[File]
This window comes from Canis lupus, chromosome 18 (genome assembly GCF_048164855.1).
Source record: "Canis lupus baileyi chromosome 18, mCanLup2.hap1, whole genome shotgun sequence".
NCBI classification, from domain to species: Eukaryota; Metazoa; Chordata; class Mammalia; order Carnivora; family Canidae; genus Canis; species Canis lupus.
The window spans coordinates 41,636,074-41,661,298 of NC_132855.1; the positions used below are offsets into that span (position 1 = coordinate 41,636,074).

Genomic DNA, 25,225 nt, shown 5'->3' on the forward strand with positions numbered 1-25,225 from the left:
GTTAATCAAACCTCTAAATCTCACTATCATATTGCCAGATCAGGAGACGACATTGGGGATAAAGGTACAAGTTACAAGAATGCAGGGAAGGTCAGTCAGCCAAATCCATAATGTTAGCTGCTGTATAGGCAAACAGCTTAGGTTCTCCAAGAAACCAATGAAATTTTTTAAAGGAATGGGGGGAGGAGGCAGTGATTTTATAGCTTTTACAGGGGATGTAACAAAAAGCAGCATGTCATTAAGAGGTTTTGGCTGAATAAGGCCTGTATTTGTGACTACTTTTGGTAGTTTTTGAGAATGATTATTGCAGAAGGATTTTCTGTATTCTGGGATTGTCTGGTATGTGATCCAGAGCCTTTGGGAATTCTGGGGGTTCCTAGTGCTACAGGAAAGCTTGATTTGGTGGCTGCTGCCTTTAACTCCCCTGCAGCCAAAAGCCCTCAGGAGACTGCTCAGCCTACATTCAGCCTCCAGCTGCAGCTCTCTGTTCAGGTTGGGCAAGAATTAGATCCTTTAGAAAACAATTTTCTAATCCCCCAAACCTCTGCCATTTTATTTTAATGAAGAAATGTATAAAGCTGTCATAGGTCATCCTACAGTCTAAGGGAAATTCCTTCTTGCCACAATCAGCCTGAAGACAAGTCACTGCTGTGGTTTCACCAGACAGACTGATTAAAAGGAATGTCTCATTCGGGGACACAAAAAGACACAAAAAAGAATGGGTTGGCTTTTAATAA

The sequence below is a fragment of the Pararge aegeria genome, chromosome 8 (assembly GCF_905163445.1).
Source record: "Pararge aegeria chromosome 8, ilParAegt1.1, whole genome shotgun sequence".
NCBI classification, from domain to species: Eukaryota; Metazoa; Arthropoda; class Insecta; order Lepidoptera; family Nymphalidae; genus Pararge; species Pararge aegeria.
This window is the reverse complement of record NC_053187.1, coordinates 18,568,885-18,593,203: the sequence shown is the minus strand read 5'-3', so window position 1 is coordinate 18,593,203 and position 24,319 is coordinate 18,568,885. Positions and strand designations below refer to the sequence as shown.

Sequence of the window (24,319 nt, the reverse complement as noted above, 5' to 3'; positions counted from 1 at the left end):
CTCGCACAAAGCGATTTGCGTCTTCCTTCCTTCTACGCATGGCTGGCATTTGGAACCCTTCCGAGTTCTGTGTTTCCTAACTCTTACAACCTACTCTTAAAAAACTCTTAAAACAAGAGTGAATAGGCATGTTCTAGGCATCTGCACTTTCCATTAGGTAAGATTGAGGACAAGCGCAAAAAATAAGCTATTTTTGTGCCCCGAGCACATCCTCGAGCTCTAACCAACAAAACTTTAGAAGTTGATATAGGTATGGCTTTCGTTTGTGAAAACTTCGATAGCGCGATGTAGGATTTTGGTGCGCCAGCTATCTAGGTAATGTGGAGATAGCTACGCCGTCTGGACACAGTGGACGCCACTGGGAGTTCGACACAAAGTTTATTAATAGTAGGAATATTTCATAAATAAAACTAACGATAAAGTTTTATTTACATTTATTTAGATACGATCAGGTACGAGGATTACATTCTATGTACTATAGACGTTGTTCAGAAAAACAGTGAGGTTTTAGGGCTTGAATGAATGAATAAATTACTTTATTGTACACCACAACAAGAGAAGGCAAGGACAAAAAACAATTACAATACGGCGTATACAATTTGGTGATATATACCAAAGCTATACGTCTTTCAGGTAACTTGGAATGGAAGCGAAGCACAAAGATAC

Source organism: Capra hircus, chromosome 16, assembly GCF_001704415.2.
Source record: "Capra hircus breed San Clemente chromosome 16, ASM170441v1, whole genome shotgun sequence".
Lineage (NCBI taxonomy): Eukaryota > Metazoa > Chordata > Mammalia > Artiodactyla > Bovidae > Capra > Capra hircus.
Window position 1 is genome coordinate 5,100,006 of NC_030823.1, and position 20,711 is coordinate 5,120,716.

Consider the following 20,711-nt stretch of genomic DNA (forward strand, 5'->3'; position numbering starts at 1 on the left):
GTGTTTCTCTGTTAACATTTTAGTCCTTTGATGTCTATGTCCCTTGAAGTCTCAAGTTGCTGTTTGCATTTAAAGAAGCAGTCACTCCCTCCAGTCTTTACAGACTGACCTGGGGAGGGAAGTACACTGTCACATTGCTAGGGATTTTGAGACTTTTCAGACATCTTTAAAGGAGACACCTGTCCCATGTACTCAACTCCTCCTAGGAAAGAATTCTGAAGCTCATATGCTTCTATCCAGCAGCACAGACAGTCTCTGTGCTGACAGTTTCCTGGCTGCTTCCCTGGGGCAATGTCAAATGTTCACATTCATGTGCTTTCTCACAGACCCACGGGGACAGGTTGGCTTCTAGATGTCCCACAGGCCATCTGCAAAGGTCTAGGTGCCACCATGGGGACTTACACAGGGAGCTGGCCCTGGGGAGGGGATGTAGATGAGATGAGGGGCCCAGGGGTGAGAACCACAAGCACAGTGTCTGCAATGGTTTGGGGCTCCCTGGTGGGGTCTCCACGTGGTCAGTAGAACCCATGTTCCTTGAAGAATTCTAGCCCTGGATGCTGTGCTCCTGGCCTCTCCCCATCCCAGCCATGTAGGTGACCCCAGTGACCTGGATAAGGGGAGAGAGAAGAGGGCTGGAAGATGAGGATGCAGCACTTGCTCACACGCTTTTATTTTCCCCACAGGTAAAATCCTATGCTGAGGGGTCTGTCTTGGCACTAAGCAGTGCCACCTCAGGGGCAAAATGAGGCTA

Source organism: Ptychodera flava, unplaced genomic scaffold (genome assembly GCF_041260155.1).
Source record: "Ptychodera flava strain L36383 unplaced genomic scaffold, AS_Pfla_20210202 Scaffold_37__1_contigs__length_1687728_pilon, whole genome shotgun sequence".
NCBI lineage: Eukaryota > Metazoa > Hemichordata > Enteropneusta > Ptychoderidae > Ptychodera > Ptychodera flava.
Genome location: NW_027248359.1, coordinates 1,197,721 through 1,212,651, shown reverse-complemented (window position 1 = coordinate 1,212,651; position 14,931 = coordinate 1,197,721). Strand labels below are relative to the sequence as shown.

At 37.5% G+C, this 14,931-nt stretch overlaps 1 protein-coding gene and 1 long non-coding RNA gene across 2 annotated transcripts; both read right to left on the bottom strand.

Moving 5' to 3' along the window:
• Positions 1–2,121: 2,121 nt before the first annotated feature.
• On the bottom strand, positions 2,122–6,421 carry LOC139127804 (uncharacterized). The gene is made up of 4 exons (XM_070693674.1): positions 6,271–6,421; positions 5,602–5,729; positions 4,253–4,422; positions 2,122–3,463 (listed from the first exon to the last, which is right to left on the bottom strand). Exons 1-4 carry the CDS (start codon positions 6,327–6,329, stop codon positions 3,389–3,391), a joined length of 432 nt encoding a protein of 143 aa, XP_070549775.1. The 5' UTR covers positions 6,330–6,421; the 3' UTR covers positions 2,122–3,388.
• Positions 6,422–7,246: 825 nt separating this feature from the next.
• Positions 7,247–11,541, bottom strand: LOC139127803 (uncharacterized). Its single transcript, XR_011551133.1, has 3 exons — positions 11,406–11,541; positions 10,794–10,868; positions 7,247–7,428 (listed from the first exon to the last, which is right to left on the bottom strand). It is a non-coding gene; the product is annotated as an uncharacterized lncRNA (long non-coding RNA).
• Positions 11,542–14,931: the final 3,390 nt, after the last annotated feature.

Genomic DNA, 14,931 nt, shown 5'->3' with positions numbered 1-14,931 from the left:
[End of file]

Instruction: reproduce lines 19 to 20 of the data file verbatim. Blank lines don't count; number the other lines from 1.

Source organism: Ptychodera flava, unplaced genomic scaffold (genome assembly GCF_041260155.1).
Source record: "Ptychodera flava strain L36383 unplaced genomic scaffold, AS_Pfla_20210202 Scaffold_37__1_contigs__length_1687728_pilon, whole genome shotgun sequence".